Statement # 7
The Right to Intimacy ... Also for Children?
Children are in need of intimacy in order to grow in a
balanced way - also intimacy with adults, intergenerational intimacy.
This is a pity for the children - and bad for society.
Children like to be cuddled. What do they feel? The general assumption is that they feel innocent pleasure, that is: without any erotic or sexual aspect. The caregiver is expected to feel the same.
We are grown up with the assumption that sexual intimacy in childhood is harmful - if not dirty. Children's' sexuality is denied and declared a taboo, so it remains a knotty issue. Whoever is confronted with it, becomes confused, might close the eyes for it and might forget what happeded.
The first who are confronted with their own feelings and the desires and acts of the little kids are the mothers. Pediatrician Friedrich asked the mothers to observe their children and to tell him what they did concerning their body, intimacy, eroticism and sexuality. He concluded that sexually colored behavior is quite normal for children and not inevitably a sign of sexual abuse or other problems.
We might remark that Friedrich, as well as the mothers, quite easily labeled behavior as "sexual". It is still a question if the children themselves the same behavior also felt as sexual. What Friedrich studies, was behavior, not feelings or interpretation. It were the adults who interpreted the behavior.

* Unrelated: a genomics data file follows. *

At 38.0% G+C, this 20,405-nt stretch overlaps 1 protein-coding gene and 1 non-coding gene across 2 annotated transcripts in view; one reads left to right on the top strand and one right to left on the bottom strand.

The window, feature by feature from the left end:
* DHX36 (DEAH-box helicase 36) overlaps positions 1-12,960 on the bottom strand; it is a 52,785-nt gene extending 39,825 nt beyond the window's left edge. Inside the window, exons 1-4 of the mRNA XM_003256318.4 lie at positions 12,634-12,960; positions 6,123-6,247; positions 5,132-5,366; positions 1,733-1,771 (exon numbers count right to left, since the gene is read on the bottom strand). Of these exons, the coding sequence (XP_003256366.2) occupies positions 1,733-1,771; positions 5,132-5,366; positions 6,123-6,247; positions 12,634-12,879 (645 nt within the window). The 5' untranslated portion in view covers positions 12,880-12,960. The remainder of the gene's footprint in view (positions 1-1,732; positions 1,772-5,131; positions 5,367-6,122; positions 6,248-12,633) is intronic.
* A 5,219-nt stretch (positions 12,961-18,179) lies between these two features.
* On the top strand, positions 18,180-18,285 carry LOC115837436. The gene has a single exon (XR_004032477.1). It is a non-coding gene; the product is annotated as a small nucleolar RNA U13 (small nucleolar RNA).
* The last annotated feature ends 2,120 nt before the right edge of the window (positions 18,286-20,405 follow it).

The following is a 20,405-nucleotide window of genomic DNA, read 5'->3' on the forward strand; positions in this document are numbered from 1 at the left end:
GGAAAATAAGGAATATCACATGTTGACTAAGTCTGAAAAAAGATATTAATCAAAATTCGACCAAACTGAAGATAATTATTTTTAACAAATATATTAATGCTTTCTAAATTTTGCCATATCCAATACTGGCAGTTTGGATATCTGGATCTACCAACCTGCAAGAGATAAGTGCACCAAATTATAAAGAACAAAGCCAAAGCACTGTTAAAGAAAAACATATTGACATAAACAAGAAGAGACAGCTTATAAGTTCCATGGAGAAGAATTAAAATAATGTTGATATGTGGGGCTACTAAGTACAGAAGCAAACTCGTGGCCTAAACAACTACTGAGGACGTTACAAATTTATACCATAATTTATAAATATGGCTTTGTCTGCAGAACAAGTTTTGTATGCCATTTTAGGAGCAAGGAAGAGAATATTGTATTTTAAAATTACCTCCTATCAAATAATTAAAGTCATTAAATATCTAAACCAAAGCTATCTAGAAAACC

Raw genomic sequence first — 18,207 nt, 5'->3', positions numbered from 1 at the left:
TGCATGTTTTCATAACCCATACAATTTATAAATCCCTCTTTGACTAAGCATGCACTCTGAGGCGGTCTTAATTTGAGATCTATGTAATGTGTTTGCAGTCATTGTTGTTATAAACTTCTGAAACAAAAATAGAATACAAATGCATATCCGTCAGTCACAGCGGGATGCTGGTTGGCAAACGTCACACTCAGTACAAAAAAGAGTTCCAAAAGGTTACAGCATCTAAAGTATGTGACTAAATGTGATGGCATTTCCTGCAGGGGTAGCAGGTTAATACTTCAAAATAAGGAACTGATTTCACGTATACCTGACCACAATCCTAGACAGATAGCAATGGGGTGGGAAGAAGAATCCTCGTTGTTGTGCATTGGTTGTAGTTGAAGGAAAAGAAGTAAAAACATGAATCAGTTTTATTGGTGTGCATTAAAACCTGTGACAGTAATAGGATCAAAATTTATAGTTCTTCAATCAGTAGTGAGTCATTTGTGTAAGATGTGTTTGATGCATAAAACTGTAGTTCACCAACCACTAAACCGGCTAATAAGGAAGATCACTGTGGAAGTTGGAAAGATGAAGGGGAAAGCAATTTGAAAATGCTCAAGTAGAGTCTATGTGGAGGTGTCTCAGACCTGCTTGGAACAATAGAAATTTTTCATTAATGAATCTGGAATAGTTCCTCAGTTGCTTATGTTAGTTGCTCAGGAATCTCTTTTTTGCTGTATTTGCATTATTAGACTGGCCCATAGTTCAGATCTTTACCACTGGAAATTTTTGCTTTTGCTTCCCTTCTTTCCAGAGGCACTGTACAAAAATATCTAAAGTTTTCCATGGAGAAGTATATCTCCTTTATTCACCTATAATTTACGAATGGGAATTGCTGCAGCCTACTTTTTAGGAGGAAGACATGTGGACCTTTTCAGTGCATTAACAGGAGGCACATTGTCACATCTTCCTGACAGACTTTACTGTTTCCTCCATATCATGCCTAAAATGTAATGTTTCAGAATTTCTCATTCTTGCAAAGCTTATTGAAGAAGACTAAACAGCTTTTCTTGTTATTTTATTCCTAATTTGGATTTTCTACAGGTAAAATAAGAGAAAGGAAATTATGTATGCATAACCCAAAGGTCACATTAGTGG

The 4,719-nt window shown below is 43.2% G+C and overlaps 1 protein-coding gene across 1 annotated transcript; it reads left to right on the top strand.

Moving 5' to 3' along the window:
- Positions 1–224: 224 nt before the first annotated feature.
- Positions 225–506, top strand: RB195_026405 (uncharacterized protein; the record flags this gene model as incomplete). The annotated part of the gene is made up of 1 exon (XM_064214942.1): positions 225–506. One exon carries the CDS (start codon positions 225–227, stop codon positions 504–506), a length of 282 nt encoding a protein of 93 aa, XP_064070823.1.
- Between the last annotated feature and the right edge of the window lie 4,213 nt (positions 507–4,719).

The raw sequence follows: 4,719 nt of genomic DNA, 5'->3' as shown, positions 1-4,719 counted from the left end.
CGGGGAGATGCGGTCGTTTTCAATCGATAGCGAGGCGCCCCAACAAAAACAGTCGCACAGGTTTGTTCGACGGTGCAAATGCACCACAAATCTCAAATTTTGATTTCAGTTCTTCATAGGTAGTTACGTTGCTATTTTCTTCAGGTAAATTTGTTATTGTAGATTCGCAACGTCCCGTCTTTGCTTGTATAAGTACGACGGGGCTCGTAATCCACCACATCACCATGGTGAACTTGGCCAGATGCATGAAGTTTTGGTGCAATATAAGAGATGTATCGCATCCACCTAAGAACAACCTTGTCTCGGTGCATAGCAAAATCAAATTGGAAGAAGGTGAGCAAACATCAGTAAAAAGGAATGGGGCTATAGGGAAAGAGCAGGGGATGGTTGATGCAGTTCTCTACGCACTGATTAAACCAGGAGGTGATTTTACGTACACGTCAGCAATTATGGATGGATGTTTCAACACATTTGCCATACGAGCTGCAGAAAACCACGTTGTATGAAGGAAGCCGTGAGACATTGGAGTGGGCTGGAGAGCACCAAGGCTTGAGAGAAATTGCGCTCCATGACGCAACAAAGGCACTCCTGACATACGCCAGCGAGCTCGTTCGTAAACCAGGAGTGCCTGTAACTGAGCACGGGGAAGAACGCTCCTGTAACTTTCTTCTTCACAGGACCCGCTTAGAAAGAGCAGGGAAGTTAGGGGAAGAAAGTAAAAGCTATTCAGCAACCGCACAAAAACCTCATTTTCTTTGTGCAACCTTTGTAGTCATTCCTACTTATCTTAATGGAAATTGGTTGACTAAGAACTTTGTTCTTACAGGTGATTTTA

The same holds true for a caregiver who nourishes or cuddles a child. Adults are quick to blame her or him of being sexually colored active, whilst the caregiver her- or himself has a quite other interpretation. That is why educational specialist PhD Gieles wrote in his lecture A Carefully Reconnoitering of the Limits Between Wanted and Unwanted Intimacy: "Do not sexualize what is not felt or meant as such."
The same problem is discussed at a Dutch online group "Parents Online". The problem discussed was that a parent might feel pleasure or lust while caring their children.
In the meantime, children go their own way. Puberty starts earlier than before, but also before puberty sexual desires and experiences may exist. After puberty, the child's develops even more quickly. The average age of the first explicit sexual experiences is in our culture mid-17, with a variance from 13 year or younger.
Children are courting quite young. Remarkably enough, people expect that they do so. The first question of the host of a kids TV show is: "Have you already a girl (or boy) friend?" Simultaneously, sexual expression of those friendships are strictly taboo.
Nevertheless, sexual experiences are not wrong, concludes psychologist Jany Rademakers. The Beligan child psychiatrist Marneffe concluded the same: Its is the taboo and the command to say no, what is not good for children.
Neuro-psychologist James Prescott concluded the same for a society as a whole: the more a culture permits its children intimacy, the less aggression that culture will show. Regrettably, in Western culture we see the opposite: lesser and lesser intimacy - because of fear of sexuality, fear of love - thus more aggression. So, the question if children have, additionally to the right of protection against abuse, also the right to intimacy, is really an actual political debate.
In this debate, fear of intergenerational intimacy dominates. Society labels such intimacy as pedophilia and labels pedophilia as the ultimate evil. The pedophile is the ultimate devil, the modern demon.
The Bible tells the story of the man who exiled one demon from his house - but seven other and worse demons returned to it. If society exiles intergenerational intimacy as a demon, al least four worse demons will dominate society: